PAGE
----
“I’m sure I heard something about this – tourists being killed for their passports. People on their own, people on the road!”
“Oh for goodness sake, it’s fine here. Don’t worry!”
But I could see that I’d planted a seed of doubt even in his sensible mind as he eyed the large claw hammer he kept inside the cab as insurance. This did nothing for my peace of mind; my heart began to thump and I went weak at the knees. Who would know we were there? We wouldn’t be missed for ages. We were a gift for criminals.
“You’ll feel better after a nice meal and a couple of glasses of wine,” he tried to reassure me yet again. “What would you like me to cook?”
With my stomach doing somersaults, eating was the last thing I wanted to do – apart from click together the heels of some ruby slippers, say, “There’s no place like home,” and be whisked back to the safety of England. I did manage all the wine and a morsel of food however, and after clearing everything away, we decided to take a walk around the camp in an effort to take my mind off of things rather than sit in the van awaiting our fate. Unfortunately this had the opposite effect. My fears were reinforced by the god-forsaken nature of the place and the fast-disappearing light, and even my long-suffering husband may have been spooked in the process. Weighing up the situation, we thought we could always leave, but as we’d already discovered, there was no other site actually open for business nearby. After all, we were ‘lucky’ to find this one, and in the dark the thought of wild camping was even worse to me than our present situation, however terrifying I’d built it up to be. As far as I was concerned, ‘wild campers’ would be the ideal targets for these passport-stealing, tourist-murdering desperados.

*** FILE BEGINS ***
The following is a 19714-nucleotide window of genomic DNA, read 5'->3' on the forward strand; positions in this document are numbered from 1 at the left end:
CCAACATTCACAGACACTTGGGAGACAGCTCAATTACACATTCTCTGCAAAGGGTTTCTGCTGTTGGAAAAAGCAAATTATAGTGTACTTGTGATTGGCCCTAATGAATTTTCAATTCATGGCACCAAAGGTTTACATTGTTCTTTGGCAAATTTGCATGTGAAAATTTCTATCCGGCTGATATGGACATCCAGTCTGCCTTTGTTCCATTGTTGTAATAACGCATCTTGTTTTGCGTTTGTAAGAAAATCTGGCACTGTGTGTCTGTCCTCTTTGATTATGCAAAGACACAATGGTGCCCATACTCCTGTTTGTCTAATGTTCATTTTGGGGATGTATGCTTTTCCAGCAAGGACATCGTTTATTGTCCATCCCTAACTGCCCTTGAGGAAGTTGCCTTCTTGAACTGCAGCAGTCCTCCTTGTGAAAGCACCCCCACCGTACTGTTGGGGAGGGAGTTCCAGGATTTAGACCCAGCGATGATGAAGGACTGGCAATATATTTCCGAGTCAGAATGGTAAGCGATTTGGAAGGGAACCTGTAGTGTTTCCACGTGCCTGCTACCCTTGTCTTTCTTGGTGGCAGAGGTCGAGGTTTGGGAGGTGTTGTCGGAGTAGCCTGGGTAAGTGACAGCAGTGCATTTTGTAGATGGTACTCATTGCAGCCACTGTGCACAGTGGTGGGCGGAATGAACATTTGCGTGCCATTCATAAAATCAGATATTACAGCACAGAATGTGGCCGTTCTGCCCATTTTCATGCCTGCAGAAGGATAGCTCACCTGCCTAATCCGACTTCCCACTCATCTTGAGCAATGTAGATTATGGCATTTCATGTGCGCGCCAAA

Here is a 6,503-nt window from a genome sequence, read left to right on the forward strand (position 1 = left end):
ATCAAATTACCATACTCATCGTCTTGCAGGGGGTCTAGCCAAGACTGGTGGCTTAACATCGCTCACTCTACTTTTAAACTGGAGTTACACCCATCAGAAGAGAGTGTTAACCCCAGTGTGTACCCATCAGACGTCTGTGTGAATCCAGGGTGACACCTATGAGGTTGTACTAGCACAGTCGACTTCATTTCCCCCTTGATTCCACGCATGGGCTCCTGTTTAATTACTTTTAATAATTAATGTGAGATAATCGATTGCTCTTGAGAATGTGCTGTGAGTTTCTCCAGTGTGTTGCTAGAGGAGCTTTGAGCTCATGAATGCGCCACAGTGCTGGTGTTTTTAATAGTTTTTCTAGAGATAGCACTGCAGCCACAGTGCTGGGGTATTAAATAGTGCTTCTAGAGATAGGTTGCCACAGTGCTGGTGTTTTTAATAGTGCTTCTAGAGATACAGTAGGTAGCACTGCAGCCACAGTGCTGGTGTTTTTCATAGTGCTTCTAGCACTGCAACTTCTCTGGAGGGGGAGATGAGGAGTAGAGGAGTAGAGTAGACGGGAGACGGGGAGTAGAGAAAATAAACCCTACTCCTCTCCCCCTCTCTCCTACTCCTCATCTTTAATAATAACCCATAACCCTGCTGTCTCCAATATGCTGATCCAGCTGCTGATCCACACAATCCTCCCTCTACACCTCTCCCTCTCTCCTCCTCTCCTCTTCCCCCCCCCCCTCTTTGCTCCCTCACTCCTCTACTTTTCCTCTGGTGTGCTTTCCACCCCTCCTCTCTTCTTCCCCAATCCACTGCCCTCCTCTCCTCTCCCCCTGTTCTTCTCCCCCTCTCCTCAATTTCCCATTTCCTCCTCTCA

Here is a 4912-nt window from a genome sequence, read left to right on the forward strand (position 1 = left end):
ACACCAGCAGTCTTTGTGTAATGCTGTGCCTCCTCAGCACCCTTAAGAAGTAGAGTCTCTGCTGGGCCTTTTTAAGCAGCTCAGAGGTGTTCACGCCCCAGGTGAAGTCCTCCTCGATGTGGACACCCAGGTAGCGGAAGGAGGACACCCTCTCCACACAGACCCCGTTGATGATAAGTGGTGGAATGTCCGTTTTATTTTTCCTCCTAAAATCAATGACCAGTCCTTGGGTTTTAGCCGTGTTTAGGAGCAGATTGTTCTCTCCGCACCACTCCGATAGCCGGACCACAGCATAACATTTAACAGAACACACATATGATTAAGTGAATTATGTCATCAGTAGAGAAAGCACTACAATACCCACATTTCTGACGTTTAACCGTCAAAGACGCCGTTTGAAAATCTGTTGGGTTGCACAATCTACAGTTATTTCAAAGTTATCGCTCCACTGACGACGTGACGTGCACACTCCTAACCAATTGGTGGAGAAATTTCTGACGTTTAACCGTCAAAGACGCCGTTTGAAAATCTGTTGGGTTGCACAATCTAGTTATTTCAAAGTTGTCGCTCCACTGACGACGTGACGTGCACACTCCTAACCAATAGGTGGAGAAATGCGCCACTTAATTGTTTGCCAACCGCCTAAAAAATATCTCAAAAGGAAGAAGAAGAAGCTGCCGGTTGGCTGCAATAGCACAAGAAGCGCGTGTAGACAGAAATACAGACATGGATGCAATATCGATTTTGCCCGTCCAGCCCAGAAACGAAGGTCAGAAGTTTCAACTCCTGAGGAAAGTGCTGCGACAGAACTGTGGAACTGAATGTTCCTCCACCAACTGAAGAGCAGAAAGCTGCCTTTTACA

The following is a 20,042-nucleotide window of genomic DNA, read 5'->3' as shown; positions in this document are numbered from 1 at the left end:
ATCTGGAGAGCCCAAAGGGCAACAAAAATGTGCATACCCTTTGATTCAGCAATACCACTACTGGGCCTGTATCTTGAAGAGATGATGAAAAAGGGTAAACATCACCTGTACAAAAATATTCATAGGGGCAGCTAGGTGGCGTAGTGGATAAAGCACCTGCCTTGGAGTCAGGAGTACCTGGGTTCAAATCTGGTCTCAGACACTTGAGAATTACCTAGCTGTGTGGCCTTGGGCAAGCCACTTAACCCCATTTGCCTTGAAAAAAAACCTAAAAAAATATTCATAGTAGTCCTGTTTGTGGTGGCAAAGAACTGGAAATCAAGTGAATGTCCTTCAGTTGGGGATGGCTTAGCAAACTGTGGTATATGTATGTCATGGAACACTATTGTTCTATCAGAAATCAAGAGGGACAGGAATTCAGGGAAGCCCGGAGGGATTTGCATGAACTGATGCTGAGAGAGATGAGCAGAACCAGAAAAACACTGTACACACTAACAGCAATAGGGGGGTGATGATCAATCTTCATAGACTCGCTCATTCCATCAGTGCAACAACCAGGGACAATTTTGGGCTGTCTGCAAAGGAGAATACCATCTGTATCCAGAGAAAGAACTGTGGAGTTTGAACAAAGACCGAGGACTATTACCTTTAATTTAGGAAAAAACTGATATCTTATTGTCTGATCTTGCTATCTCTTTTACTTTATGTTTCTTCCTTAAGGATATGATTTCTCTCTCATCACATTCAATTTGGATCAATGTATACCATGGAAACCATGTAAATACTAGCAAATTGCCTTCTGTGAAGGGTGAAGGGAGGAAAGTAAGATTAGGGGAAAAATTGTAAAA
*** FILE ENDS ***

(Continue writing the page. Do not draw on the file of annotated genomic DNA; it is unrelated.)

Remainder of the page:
Nearing the relative safety of our van once more, imperceptibly at first, a familiar sound began to drift across the warm Spanish twilight: a soft and familiar voice was singing to reassure me.
“No woman, no cry!”
“Ev’rything’s gonna be alright…”
It was a rare thing to hear music on the Costas which neither contained the manic beat of flamenco nor the mind-numbing thud of disco. Almost miraculous as far as I was concerned.
Seeking out the source of this sweet sound, we rounded a corner and there he was chilling out in the doorway of a small wooden chalet. Not the late Bob Marley himself of course, although we could see his iconic image on a poster inside, but our young passport-obsessed visitor. If this had been a cartoon, the bubble over our heads would have contained a large light bulb. He was in charge of the camp during the low season and not the workman’s mysterious girlfriend - as far as we knew.
“I should ditch that useless bloody dictionary,” was one of my first thoughts on the matter.
Both of us waved casually, calling out “¡Hola!” with as much nonchalance as we could muster. I felt really bad about thinking him to be some kind of criminal. He seemed pleased to have some company and it didn’t take long to discover that his first language was French, the only language I don’t feel too much of a fool using, apart of course from English. Though sometimes even that is in doubt. All the previous confusion could now be sorted out.
“We thought you wanted to stay here,” I admitted, “you were asking about passports!”
He laughed heartily at the misunderstanding.
We apologised profusely and arranged to pay at the office the following day.
“Oh and of course we’ll bring our passports!”
“Bob Marley’s great,” I enthused nodding my head towards the poster. That night I thought he was greater than ever.
To say I was walking on air with relief as we said our Bonsoirs would be an understatement, but all this worry only served to reinforce the fact that I was definitely not cut out for our modest adventure. To have a good imagination is fine when you want to write a novel, but I was beginning to think that without mine I’d have a much better time.